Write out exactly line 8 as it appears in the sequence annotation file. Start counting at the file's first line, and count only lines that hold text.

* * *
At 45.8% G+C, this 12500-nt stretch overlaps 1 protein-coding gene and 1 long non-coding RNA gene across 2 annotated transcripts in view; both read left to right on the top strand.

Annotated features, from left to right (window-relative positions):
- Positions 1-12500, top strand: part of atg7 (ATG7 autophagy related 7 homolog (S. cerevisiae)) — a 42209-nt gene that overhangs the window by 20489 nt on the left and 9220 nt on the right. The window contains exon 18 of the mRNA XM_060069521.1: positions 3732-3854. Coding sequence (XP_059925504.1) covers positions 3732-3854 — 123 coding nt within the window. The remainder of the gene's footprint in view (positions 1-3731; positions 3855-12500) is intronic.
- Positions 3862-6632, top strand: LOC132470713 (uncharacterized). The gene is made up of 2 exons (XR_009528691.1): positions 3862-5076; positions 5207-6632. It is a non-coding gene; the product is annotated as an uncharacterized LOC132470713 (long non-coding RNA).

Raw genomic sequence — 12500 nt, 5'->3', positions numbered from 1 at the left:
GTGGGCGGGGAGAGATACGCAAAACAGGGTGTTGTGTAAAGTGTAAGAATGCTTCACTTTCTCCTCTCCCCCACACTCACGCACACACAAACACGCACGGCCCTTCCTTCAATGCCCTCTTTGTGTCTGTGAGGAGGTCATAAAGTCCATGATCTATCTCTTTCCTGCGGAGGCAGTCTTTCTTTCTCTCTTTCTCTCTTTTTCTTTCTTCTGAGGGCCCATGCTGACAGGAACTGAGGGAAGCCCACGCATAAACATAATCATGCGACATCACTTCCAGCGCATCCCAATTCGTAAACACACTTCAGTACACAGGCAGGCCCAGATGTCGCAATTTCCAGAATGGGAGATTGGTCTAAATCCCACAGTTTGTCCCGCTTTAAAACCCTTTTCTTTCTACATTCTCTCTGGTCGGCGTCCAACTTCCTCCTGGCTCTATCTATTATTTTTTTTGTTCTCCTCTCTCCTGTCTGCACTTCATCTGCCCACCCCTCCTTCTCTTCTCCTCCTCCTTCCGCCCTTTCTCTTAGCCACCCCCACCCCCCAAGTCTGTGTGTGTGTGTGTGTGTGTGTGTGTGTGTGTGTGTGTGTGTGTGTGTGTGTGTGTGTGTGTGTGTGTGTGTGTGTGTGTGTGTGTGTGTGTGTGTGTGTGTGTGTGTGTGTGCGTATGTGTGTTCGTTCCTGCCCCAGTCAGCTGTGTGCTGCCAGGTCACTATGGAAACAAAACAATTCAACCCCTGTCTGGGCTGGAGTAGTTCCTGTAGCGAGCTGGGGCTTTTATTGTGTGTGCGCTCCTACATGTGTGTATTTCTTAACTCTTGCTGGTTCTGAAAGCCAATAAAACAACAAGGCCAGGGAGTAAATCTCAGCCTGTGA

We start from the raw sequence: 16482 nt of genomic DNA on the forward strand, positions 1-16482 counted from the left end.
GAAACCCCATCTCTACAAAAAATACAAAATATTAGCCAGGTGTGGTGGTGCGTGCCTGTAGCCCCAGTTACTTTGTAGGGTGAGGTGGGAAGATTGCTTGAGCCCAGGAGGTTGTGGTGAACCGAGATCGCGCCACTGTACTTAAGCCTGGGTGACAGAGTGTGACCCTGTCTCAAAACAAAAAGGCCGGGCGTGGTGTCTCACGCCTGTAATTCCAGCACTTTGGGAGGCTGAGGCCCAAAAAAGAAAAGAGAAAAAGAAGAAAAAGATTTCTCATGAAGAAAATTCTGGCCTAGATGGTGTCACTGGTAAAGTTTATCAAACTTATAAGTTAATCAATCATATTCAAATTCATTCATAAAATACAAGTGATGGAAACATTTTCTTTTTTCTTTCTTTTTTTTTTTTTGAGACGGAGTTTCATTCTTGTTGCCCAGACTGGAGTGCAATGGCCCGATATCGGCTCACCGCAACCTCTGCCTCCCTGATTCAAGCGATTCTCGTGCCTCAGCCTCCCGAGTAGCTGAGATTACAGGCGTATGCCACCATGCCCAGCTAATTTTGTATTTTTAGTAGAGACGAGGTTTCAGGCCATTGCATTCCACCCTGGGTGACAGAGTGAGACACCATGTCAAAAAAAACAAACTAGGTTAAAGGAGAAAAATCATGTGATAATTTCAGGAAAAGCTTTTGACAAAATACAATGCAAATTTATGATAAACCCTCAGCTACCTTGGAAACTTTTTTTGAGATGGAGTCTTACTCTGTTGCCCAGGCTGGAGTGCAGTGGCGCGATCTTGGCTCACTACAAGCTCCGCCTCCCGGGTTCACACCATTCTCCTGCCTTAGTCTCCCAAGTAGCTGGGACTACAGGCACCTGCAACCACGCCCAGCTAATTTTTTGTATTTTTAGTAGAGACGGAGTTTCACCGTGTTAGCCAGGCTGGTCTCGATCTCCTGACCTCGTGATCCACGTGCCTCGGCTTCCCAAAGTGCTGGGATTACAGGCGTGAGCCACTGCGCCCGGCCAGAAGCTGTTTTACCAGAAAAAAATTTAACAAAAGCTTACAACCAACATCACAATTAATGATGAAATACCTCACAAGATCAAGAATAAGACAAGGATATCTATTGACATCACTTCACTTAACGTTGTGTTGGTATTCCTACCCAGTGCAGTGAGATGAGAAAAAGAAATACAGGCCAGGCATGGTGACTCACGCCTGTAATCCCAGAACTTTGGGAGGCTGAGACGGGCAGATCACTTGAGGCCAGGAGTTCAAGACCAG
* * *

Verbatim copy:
GAAACCCCATCTCTACAAAAAATACAAAATATTAGCCAGGTGTGGTGGTGCGTGCCTGTAGCCCCAGTTACTTTGTAGGGTGAGGTGGGAAGATTGCTTGAGCCCAGGAGGTTGTGGTGAACCGAGATCGCGCCACTGTACTTAAGCCTGGGTGACAGAGTGTGACCCTGTCTCAAAACAAAAAGGCCGGGCGTGGTGTCTCACGCCTGTAATTCCAGCACTTTGGGAGGCTGAGGCCCAAAAAAGAAAAGAGAAAAAGAAGAAAAAGATTTCTCATGAAGAAAATTCTGGCCTAGATGGTGTCACTGGTAAAGTTTATCAAACTTATAAGTTAATCAATCATATTCAAATTCATTCATAAAATACAAGTGATGGAAACATTTTCTTTTTTCTTTCTTTTTTTTTTTTTGAGACGGAGTTTCATTCTTGTTGCCCAGACTGGAGTGCAATGGCCCGATATCGGCTCACCGCAACCTCTGCCTCCCTGATTCAAGCGATTCTCGTGCCTCAGCCTCCCGAGTAGCTGAGATTACAGGCGTATGCCACCATGCCCAGCTAATTTTGTATTTTTAGTAGAGACGAGGTTTCAGGCCATTGCATTCCACCCTGGGTGACAGAGTGAGACACCATGTCAAAAAAAACAAACTAGGTTAAAGGAGAAAAATCATGTGATAATTTCAGGAAAAGCTTTTGACAAAATACAATGCAAATTTATGATAAACCCTCAGCTACCTTGGAAACTTTTTTTGAGATGGAGTCTTACTCTGTTGCCCAGGCTGGAGTGCAGTGGCGCGATCTTGGCTCACTACAAGCTCCGCCTCCCGGGTTCACACCATTCTCCTGCCTTAGTCTCCCAAGTAGCTGGGACTACAGGCACCTGCAACCACGCCCAGCTAATTTTTTGTATTTTTAGTAGAGACGGAGTTTCACCGTGTTAGCCAGGCTGGTCTCGATCTCCTGACCTCGTGATCCACGTGCCTCGGCTTCCCAAAGTGCTGGGATTACAGGCGTGAGCCACTGCGCCCGGCCAGAAGCTGTTTTACCAGAAAAAAATTTAACAAAAGCTTACAACCAACATCACAATTAATGATGAAATACCTCACAAGATCAAGAATAAGACAAGGATATCTATTGACATCACTTCACTTAACGTTGTGTTGGTATTCCTACCCAGTGCAGTGAGATGAGAAAAAGAAATACAGGCCAGGCATGGTGACTCACGCCTGTAATCCCAGAACTTTGGGAGGCTGAGACGGGCAGATCACTTGAGGCCAGGAGTTCAAGACCAG